Acyclovir: Uses, Dosage & Side Effects

Acyclovir is most commonly used to control and prevent outbreaks of genital herpes, but may also be used to help combat chicken pox or the shingles virus.

Acyclovir is used to decrease the pain associated with sores and blisters. This medication can also assist in increasing the speed in which these blisters heal. This type of medication is an antiviral synthetic nucleoside analogue. While this type of medication stops the outbreak of a virus in an individual, it cannot stop the spread of a virus to others.

Indications and Usage

Acyclovir is sold under the brand name Zovirax. It can be used to treat blisters or sores associated with chickenpox, shingles or herpes. This medication may be prescribed to help prevent the outbreak of genital herpes, though it cannot help prevent the spread of this disease. In less common cases, acyclovir has been prescribed to assist those with eczema herpeticum, oral hairy leukoplakia or to help prevent those with HIV from contracting herpes. Acyclovir is available in liquid, tablet and capsule forms, all of which are to be taken orally. You may take this medication with or without food. Most doses are administered for 5-10 days, starting as soon as the symptoms begin. Those using this medication to manage herpes may be required to take this medication 2-5 times a day for up to one year.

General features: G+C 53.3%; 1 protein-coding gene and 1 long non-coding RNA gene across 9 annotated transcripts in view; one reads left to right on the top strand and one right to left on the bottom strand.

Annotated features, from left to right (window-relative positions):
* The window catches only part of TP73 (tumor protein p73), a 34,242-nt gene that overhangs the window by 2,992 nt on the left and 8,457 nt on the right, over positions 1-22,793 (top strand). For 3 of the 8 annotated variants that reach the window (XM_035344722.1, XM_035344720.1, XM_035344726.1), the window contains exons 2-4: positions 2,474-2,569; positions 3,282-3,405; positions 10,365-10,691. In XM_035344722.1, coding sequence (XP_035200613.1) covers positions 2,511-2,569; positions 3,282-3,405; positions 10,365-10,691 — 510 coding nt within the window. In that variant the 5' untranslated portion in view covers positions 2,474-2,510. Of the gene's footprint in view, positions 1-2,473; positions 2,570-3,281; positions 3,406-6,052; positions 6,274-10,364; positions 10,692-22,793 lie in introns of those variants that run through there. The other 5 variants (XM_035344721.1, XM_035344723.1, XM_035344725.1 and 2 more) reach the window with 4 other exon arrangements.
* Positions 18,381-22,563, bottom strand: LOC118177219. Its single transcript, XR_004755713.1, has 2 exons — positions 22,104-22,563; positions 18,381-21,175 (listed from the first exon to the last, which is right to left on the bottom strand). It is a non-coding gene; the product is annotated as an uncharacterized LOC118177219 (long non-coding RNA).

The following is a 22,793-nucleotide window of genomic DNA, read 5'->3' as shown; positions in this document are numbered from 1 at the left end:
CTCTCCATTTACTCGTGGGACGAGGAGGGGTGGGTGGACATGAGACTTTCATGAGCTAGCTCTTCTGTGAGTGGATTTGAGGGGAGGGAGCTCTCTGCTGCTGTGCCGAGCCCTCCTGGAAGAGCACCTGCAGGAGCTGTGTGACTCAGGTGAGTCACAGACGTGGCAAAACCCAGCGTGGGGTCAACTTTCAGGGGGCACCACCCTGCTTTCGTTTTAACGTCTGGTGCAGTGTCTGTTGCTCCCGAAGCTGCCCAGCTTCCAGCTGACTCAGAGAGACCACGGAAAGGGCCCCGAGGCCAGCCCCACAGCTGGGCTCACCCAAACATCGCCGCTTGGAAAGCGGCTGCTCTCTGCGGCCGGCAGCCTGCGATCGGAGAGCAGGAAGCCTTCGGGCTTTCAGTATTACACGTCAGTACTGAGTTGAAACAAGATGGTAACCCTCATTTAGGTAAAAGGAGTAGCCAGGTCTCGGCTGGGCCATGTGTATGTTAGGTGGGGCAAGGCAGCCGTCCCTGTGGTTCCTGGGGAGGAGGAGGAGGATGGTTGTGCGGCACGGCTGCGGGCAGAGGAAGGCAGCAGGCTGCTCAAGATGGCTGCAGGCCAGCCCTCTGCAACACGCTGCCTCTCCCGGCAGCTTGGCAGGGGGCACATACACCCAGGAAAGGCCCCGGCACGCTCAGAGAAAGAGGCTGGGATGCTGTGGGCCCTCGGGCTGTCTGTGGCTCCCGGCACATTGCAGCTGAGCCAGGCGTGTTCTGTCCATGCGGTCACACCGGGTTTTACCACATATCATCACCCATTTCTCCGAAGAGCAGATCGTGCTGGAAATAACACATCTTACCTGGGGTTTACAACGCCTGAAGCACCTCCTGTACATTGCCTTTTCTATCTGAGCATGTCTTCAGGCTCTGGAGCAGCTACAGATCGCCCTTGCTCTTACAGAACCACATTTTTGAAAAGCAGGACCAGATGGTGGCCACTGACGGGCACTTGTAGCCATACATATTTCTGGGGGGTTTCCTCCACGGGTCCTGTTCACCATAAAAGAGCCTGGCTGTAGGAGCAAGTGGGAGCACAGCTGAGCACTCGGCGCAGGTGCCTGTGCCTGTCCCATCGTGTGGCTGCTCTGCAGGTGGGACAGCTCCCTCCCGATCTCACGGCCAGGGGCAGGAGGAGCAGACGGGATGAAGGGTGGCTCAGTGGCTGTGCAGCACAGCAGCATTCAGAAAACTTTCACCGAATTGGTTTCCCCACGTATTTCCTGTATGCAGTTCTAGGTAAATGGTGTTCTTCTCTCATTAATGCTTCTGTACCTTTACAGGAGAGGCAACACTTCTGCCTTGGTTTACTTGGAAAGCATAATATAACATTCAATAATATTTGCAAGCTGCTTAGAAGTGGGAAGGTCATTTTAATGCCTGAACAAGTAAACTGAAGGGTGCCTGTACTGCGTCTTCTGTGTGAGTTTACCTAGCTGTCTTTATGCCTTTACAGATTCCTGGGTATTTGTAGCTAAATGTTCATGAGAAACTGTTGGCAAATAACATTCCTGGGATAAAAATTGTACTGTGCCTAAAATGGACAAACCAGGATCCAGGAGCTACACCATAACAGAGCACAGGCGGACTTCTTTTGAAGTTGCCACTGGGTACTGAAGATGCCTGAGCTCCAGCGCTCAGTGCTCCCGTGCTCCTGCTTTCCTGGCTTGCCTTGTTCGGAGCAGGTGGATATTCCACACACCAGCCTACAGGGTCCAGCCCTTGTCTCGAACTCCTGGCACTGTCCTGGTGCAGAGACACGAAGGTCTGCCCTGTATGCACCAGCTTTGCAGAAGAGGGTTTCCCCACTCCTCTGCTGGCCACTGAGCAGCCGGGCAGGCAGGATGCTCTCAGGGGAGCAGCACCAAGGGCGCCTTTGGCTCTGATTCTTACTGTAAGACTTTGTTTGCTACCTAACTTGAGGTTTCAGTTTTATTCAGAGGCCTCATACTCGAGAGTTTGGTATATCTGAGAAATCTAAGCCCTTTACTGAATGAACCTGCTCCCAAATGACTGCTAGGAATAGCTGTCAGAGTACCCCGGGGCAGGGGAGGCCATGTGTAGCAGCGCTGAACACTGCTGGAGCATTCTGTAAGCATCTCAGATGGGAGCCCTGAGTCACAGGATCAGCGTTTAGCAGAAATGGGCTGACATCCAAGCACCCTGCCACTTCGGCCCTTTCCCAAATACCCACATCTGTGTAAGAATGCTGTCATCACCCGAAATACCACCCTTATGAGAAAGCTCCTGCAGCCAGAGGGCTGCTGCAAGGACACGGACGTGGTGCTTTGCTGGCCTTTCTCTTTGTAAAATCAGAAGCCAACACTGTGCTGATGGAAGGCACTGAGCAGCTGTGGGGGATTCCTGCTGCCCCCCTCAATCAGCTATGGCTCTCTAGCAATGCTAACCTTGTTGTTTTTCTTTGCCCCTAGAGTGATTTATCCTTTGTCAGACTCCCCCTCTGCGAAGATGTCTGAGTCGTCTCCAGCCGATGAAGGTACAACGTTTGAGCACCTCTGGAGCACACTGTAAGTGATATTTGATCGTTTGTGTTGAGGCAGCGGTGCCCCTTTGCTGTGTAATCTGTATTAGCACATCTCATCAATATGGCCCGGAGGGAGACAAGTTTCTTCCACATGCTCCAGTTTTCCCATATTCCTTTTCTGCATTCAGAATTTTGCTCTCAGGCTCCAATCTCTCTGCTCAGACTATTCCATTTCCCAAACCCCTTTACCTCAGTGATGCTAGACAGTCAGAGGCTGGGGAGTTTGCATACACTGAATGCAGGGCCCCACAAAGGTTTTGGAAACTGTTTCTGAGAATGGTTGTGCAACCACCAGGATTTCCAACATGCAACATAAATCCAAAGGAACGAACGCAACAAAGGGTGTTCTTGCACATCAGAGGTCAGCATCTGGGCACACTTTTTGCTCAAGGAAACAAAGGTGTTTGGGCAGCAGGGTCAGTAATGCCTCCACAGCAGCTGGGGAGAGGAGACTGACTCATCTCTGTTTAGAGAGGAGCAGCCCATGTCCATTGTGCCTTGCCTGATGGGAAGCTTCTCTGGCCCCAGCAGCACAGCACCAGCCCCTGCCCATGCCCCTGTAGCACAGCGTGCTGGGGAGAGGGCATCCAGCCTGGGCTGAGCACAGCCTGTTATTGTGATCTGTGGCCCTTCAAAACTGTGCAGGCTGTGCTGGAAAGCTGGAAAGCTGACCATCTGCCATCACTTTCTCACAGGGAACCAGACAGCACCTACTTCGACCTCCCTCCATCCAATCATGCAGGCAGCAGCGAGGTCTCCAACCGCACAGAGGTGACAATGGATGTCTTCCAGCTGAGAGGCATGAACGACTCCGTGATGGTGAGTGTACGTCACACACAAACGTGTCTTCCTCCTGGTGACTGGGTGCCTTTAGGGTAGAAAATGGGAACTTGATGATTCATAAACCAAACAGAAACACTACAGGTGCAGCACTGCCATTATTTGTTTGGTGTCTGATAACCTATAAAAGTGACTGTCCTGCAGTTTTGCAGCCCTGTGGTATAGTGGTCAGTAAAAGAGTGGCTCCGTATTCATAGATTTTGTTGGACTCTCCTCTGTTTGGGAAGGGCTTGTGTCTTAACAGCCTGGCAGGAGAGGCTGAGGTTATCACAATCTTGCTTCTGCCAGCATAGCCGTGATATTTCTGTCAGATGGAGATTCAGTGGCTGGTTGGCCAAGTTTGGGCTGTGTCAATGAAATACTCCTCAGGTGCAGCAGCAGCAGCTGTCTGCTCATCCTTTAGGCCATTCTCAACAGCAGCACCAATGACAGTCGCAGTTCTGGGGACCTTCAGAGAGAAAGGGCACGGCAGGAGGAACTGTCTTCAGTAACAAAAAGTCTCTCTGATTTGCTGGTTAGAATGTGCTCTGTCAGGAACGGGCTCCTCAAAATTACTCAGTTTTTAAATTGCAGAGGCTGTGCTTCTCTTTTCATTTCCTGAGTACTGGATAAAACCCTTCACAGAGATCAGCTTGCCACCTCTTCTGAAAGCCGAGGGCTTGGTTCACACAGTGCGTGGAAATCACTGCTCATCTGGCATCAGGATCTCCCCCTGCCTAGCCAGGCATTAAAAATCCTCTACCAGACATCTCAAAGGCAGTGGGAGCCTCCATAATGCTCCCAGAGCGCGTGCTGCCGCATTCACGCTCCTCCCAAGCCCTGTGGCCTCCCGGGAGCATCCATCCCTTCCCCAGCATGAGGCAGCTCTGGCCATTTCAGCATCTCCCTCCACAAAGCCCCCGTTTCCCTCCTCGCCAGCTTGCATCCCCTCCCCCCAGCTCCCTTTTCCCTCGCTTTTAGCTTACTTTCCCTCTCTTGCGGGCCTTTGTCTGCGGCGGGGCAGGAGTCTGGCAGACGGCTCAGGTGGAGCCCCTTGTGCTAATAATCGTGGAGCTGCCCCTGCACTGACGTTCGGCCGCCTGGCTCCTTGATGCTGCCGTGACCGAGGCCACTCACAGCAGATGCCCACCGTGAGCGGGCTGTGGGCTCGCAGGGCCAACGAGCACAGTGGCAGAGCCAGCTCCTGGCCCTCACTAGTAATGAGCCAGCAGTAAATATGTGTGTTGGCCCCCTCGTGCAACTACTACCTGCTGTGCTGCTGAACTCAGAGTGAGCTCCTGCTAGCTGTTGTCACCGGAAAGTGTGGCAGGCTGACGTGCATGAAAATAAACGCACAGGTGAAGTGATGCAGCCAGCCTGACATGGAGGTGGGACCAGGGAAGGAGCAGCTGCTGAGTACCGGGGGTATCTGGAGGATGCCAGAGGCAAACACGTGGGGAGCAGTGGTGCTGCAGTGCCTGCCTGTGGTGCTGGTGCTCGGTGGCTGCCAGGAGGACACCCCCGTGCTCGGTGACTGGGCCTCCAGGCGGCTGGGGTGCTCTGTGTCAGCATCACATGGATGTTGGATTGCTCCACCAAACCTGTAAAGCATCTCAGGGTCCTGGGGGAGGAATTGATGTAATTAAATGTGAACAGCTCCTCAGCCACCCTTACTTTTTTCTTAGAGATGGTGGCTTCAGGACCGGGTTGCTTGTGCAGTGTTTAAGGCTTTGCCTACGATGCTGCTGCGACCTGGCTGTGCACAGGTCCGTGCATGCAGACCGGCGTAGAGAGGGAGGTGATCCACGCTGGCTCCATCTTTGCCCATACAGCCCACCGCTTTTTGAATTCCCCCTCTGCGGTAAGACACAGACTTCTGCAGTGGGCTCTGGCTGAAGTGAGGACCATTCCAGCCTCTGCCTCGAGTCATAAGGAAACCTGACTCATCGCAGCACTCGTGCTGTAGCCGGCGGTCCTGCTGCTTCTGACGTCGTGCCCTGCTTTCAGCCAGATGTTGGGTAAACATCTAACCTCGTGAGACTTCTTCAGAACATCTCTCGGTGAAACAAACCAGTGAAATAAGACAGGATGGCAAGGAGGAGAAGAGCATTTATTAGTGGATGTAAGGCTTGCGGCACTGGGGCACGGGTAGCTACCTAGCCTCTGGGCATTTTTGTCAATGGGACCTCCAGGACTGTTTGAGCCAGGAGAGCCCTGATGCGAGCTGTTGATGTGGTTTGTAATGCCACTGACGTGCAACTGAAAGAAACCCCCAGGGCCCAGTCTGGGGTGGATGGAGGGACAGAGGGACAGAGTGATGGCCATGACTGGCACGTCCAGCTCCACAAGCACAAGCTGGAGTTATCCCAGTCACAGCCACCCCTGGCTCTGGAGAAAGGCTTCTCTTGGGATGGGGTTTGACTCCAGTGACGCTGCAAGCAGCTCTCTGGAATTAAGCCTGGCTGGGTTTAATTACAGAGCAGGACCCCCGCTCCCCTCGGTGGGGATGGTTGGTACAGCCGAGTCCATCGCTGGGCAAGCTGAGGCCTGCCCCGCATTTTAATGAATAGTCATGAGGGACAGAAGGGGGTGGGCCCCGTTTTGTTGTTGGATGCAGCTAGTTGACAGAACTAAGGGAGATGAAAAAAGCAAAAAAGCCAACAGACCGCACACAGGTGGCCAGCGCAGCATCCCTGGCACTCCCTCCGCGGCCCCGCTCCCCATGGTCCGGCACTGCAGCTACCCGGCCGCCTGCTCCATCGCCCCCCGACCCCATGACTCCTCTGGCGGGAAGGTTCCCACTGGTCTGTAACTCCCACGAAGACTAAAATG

You should try to take this medication around the same time every day. Do not make any adjustments to your medication, including continuing your prescription past the allotted time, without your doctor's instruction to do so. Those taking the liquid form of this medication will need to shake it well before consuming. You may wish to take water with this dose to help ensure that all of the medication has been consumed. Talk to your doctor if your symptoms do not appear to be getting better while you use acyclovir. If your symptoms have been eliminated, continue to take your medication through the full length of your prescription to help ensure that they will not return.

Acyclovir Dosage

Adults treating herpes will be given 200 mg five times a day for up to 10 days. Those using acyclovir as a preventative for genital herpes may have their doses increased up to 400 mg per day. Doses for herpes prevention may be continued for up to one year, or as needed when outbreaks occur. Adults treating chickenpox will take 800 mg per day in four divided doses for five days, while those treating shingles will be given 800 mg in five divided doses for ten days.

Children treating chickenpox will be given 20 mg for every kilogram of body weight in four divided doses for up to five days. Children under 2 should not use acyclovir. Children under 88 pounds (approximately 40 kilograms) that require the use of acyclovir for other treatments will need to consult with their doctor about the appropriate dosing size.

Decreased dosage is also recommended for those with decreased renal function. They may not be able to clear the drug properly. Elderly patients have an increased risk of developing renal failure while using acyclovir.

Acyclovir is in pregnancy category B which means that it is generally safe to use while pregnant, though there have not been satisfactory studies to confirm this. If you are using acyclovir to help treat genital herpes, you will need to talk with your doctor about the risk of passing this disease to your child, as well as the risks of using this medication while you are pregnant.